“It is beyond dispute that the audio ecosystem in which free, over-the-air, local radio
broadcasting currently operates and competes has changed dramatically since the 1996 Act,” iHeart states in its official comments filed this week with the FCC in response to its 2018 Quadrennial review of its media ownership rules.
Indeed, Internet-based streaming services and the introduction of satellite radio were noted by iHeart, along with how local advertising can now be seen across social media platforms.
Yet, iHeart noted, one thing remains strong regarding radio: its consumption.
It’s a fundamental reason why iHeart is taking a definitive stance on a NAB plan to greatly weaken the Commission’s ownership rules — an opinion many radio broadcasting companies will be talking about for weeks to go.
“More than 90 percent of Americans continue to listen to broadcast radio each week,” Washington, D.C.-based iHeartMedia SVP/Government Affairs Jessica Martevano wrote in the 41-page filing made on the final day comments could be submitted to the FCC.
“Additionally,” Martevano said, “when measured by metrics of audience listening and advertising revenue, FM radio stations show much greater resilience to marketplace changes than do AM stations, which have suffered significant declines in both categories.”
Thus, she continued, “While numbers of AM stations continue to have strong listenership and revenues, the erosion in the vitality of the AM band as a whole as compared to the FM band has continued and in some cases even accelerated in the past several years, notwithstanding the Commission’s praiseworthy initiatives under its AM Revitalization proceeding.”
The consequences of further deterioration in the financial strength of AM radio stations could be very serious, Martevano added, including diminished resources to invest in local community-centric programming, content, talent and innovation.
THREE BROAD PRINCIPLES ON AM HEALTH
In light of the “marketplace realities” Martevano spells out to the Commission, iHeart urges that, in adopting rule changes in this proceeding, the Commission be guided by three broad principles:
- Do no harm, in particular do not precipitate further deterioration of the AM band or
undermine the financial incentives for incubating stations embedded in the Incubator Order
- Provide meaningful regulatory flexibility to remedy specific marketplace problems
that might be eased by targeted changes in the ownership limits
- Refrain from overly broad and aggressive rules changes that could harm local radio
stations’ ability to meet the public interest needs of the 90 percent of Americans who rely on it
“Such targeted reform should improve market valuations of economically struggling AM stations, with benefits for jobs, programming, facilities and community services,” Martevano said.
WHAT’S FUELING iHEART’S FM RULE FOUNDATION?
Based on the principles it outlines for the NAB’s AM radio proposal, iHeart urged the Commission to reject the NAB proposal with respect to FM ownership.
Why? The NAB plan “would exacerbate the competitive disparity between AM and FM stations.”
Further, iHeart argues, “Doing so will avert the very real threat of a mass divestiture of AM stations in favor of FM station purchases and the consequent devaluation of AM assets and attendant listener flight from the AM band.”
Additionally, iHeart believes the financial incentives essential to that program’s success “would be significantly undermined by NAB’s proposal as it relates to FM ownership limits.”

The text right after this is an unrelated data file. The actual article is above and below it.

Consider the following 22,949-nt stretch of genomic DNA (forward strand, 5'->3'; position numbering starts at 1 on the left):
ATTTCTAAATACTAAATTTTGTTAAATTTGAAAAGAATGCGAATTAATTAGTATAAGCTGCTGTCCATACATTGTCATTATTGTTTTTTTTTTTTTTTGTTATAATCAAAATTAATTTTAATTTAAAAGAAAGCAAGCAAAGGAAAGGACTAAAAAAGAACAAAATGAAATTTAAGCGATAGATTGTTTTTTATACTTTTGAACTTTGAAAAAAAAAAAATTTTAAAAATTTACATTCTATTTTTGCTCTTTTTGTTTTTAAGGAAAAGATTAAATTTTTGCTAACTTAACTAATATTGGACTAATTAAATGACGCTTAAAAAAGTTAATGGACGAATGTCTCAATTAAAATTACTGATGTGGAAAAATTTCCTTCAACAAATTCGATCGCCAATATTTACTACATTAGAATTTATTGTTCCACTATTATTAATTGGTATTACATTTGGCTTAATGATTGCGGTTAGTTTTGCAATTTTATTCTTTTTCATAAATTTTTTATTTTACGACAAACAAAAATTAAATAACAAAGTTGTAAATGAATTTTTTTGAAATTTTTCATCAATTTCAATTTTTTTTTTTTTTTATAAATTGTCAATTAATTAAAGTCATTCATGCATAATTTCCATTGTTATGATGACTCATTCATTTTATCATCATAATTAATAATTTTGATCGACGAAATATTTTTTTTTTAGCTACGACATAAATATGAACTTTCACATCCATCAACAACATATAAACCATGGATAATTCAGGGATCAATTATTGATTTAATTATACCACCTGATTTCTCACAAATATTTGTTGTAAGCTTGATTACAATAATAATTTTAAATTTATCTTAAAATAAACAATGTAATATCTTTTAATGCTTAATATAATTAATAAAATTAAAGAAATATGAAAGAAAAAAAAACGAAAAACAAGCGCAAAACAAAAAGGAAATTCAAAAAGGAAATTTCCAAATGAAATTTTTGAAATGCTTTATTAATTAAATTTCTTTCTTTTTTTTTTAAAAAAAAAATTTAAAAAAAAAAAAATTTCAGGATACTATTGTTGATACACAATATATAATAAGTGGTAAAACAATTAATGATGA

A DISTINCTION FROM OTHER AUDIO SOURCES
Broadcast radio is free to the consumer.
Other sources of audio content aren’t necessarily free, and this characteristic differentiates broadcast radio from these other sources of audio programming, such as satellite radio, Martevano said.
Similarly, internet access and the devices needed to access streaming audio come at a much greater cost than a radio, she argued.
Another big differentiation point Martevano brings to light is how “broadcast radio is local” — a statement that may result in chuckles from many industry readers who have derided iHeart for its extensive use of voicetracking and syndicated programming.
Still, iHeart notes that non-broadcast audio services are designed largely to reach national
audiences; a local focus, if present at all, is secondary. Even with voicetracking from out-of-market sources and syndicated programming, some local element is forefront across iHeart’s radio stations.
Martevano shares, “Broadcast radio provides a completely different listening experience from other audio services. Broadcast radio provides the listener community and companionship. Broadcast radio is a DJ telling you about a new song and why she likes it; it is a group of personalities riding with you in the car, entertaining and informing you on the way to and from work; it is a voice you know providing critical updates in times of emergency; it is members of the same community who show up to cover a local food drive or festival. Consumers listen to radio for a completely different experience than they receive from other platforms like satellite radio, music streaming services, podcasts, etc. These platforms offer listeners a means of escape from the world. Conversely, consumers listen to radio to engage in the world around them.”
She also addresses competitive cross-platform pressures within the audio ecosystem.
For iHeart, these pressures “are not determinative of what is the relevant market.”
Consider the transportation industry as a perfect example of what iHeart sees as the radio industry’s reality.
“When assessing whether there is a competition concern within the commercial airline carrier industry, the market is treated as the airline market, not the transportation market, even though trains, ships and automobiles compete with airlines for traveling consumers,” Martevano said. “The same logic applies here. The relevant market is the broadcast radio